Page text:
I guess Bill O'Reilly decided he'd had enough of being just a demagogue last night and made the leap into his new persona as an unmistakably dangerous demagogue.
His Talking Points Memo segment is almost always amusing for its incoherence, but this time it was just inchoate: an attack on the Barack Obama's selection of Leon Panetta as CIA chief, ostensibly because of Panetta's lack of experience. The argument, as well as we could make it out, was that Obama is making the U.S. vulnerable to terror because he has chosen a CIA chief who wants us not to torture terror suspects.
Most of the early part of the rant is a regurgitation of O'Reilly's recent warnings that the "far left" wants to hijack Obama's presidency and that his approach to torture is reflective of that. Then he pulls a clip from his radio show earlier in the day, in which he interviewed Michael Scheuer, who's lately been absorbed by the Ron Paulians. Scheuer says this:
Michael Scheuer: I think that the only way to change policy is, sadly, another attack on the United States, and I think that's coming.
O'Reilly: Are you going to predict that?
Scheuer: Oh, I think so, sir. I think that within the next year we'll be attacked again. The opportunity is just too good a one. Um, taking down a lot of the rendition program and that kind of stuff makes things easier for the enemy --
And then O'Reilly launches into a classic naming-the-enemy rant -- the enemy, evidently, being embodied in l'il ole Baghdad By The Bay:
O'Reilly: But some Americans don't care. In fact, some Americans are even are supporting the enemy. In San Francisco, Ground Zero for anti-American displays, supporters of Hamas openly demonstrate against Israel and the USA. These people believe America is evil. And so do many in the media.
Bottom line on this, Barack Obama is taking a major risk by handcuffing U.S. intelligence in its vital task of disrupting and defeating terror. If we get hit, the U.S. will have huge problems.
So let's see: If Obama lets Panetta muck up the CIA's ability, we're going to get hit in the next year. But wait -- aren't we going to be hit no matter what? And isn't all that reflective of the 2006 NIE which warned that the Iraq war and Bush administration's handling of it (including the Abu Ghraib revelations) had made us actually more vulnerable to terrorist attack? Ah, but O'Reilly has long ago swept that particular fact under his mental rug.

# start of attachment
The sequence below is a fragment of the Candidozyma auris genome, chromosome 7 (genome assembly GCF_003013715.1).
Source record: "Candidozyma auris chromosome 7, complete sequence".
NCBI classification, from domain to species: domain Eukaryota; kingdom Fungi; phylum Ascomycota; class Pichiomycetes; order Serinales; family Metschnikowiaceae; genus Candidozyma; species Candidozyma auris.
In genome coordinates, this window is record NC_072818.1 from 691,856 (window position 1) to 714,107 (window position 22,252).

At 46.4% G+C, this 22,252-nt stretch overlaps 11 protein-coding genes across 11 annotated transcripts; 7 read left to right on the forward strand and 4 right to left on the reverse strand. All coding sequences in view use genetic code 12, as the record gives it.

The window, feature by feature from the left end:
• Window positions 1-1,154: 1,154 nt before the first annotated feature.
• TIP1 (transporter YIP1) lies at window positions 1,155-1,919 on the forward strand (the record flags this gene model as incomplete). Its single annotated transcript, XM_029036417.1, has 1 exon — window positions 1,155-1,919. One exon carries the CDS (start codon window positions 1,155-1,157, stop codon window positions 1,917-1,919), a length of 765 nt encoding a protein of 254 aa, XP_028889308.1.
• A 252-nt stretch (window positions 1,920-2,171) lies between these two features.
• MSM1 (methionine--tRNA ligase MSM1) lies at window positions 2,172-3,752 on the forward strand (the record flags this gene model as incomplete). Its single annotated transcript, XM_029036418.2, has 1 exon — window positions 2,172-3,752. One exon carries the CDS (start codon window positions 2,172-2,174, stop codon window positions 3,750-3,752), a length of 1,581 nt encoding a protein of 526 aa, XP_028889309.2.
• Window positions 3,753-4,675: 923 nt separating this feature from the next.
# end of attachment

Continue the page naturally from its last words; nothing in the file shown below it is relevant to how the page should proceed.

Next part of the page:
That's just for starters. Next up on the program, he had on author/CIA expert Gary Berntsen, and "Fox Military Analyst" Col. David Hunt. Berntsen was largely baffled by the Panetta selection. Hunt, on the other hand, was largely bats--t crazy:
[Transcript and more below.]
O'Reilly: But Colonel -- and you and I have disagreed on this one before -- if you're going to say that you have to do the Army Field Manual, which you know very well, which says, quote, you are not to make any captured person uncomfortable in any way, if that's going to be the standard that Leon Panetta embraces, and he told the Monterey newspaper that's exactly his vision, then I don't think we're going to get intel from any captured terror suspects at all, am I wrong?*
Hunt: No, and the Army Intel Manual is meant for Private Johnson, in the field, and it's not been adopted by the intelligence community.
O'Reilly: But -- but -- it was clear by the interview that Panetta did with the Monterey newspaper that this was the standard that he believes the CIA has to adhere to!
Hunt: He's wrong, and so is the incoming president, on this issue. Guys who know this business understand that it has to be in their toolkit, the ability to do this very tough thing called torture.
And by the way, it's a small part of the effort on terrorism. It's a small part.
... [O'Reilly goes off on another 24 scenario. Hey, Bill, Jack Bauer is much more convincing than you. And that ain't saying much.]
Hunt: The problem is actually bigger. The National Intelligence Director, this guy Blair that's being put in there, Navy guy, what they've done is, they've increased that office from 500 to 1500, and further diluted the agency's capability.
What they have done in putting Panetta in there is put a stake in the heart of the agency, and try to kill it. This is not a good situation at all.
Gary Berntsen then tries to sound somewhat reasonable amid all this madness, but it's like a drowning man in a flood.
Well, I wonder what Col. Hunt would say about those Japanese soldiers convicted of the war crimes of waterboarding American prisoners. Hmmm. Doesn't exactly jibe with the notion that torture is just a routine thing American intelligence operatives need to have in their toolkits.
*As for BillO, may we meekly suggest he avail himself of the advice of the pseudonymous Matthew Alexander, who found that exactly what BillO describes as "Leon Panetta's vision" was indeed the most effective means of obtaining intelligence.
Incidentally, the Panetta interview that O'Reilly references can be read here. Judge for yourself Panetta's vision for the intelligence community.